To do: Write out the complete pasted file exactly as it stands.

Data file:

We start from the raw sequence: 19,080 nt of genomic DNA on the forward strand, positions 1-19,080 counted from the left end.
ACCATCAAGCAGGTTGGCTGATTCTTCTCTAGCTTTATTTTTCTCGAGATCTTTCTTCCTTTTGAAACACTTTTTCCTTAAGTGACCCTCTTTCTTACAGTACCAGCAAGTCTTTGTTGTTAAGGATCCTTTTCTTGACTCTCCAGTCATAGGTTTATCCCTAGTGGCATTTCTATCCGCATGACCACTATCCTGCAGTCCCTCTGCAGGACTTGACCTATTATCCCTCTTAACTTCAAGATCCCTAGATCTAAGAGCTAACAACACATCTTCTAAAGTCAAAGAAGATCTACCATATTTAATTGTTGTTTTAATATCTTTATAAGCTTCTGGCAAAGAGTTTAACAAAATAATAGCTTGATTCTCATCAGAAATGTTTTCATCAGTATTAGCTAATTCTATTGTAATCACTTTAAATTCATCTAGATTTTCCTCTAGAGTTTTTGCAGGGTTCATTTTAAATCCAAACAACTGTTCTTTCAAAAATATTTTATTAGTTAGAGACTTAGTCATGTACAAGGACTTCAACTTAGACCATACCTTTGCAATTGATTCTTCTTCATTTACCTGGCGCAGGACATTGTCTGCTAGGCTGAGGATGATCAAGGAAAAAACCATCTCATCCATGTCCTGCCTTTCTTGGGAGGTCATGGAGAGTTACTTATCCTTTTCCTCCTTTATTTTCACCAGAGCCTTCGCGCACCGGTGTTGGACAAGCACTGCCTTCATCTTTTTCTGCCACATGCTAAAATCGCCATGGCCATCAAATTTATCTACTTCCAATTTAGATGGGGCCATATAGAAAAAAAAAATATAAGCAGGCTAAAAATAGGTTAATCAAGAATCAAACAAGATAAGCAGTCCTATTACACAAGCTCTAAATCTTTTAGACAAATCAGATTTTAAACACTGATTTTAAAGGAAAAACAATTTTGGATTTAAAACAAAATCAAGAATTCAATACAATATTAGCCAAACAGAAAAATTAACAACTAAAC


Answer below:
We start from the raw sequence: 19,080 nt of genomic DNA on the forward strand, positions 1-19,080 counted from the left end.
ACCATCAAGCAGGTTGGCTGATTCTTCTCTAGCTTTATTTTTCTCGAGATCTTTCTTCCTTTTGAAACACTTTTTCCTTAAGTGACCCTCTTTCTTACAGTACCAGCAAGTCTTTGTTGTTAAGGATCCTTTTCTTGACTCTCCAGTCATAGGTTTATCCCTAGTGGCATTTCTATCCGCATGACCACTATCCTGCAGTCCCTCTGCAGGACTTGACCTATTATCCCTCTTAACTTCAAGATCCCTAGATCTAAGAGCTAACAACACATCTTCTAAAGTCAAAGAAGATCTACCATATTTAATTGTTGTTTTAATATCTTTATAAGCTTCTGGCAAAGAGTTTAACAAAATAATAGCTTGATTCTCATCAGAAATGTTTTCATCAGTATTAGCTAATTCTATTGTAATCACTTTAAATTCATCTAGATTTTCCTCTAGAGTTTTTGCAGGGTTCATTTTAAATCCAAACAACTGTTCTTTCAAAAATATTTTATTAGTTAGAGACTTAGTCATGTACAAGGACTTCAACTTAGACCATACCTTTGCAATTGATTCTTCTTCATTTACCTGGCGCAGGACATTGTCTGCTAGGCTGAGGATGATCAAGGAAAAAACCATCTCATCCATGTCCTGCCTTTCTTGGGAGGTCATGGAGAGTTACTTATCCTTTTCCTCCTTTATTTTCACCAGAGCCTTCGCGCACCGGTGTTGGACAAGCACTGCCTTCATCTTTTTCTGCCACATGCTAAAATCGCCATGGCCATCAAATTTATCTACTTCCAATTTAGATGGGGCCATATAGAAAAAAAAAATATAAGCAGGCTAAAAATAGGTTAATCAAGAATCAAACAAGATAAGCAGTCCTATTACACAAGCTCTAAATCTTTTAGACAAATCAGATTTTAAACACTGATTTTAAAGGAAAAACAATTTTGGATTTAAAACAAAATCAAGAATTCAATACAATATTAGCCAAACAGAAAAATTAACAACTAAAC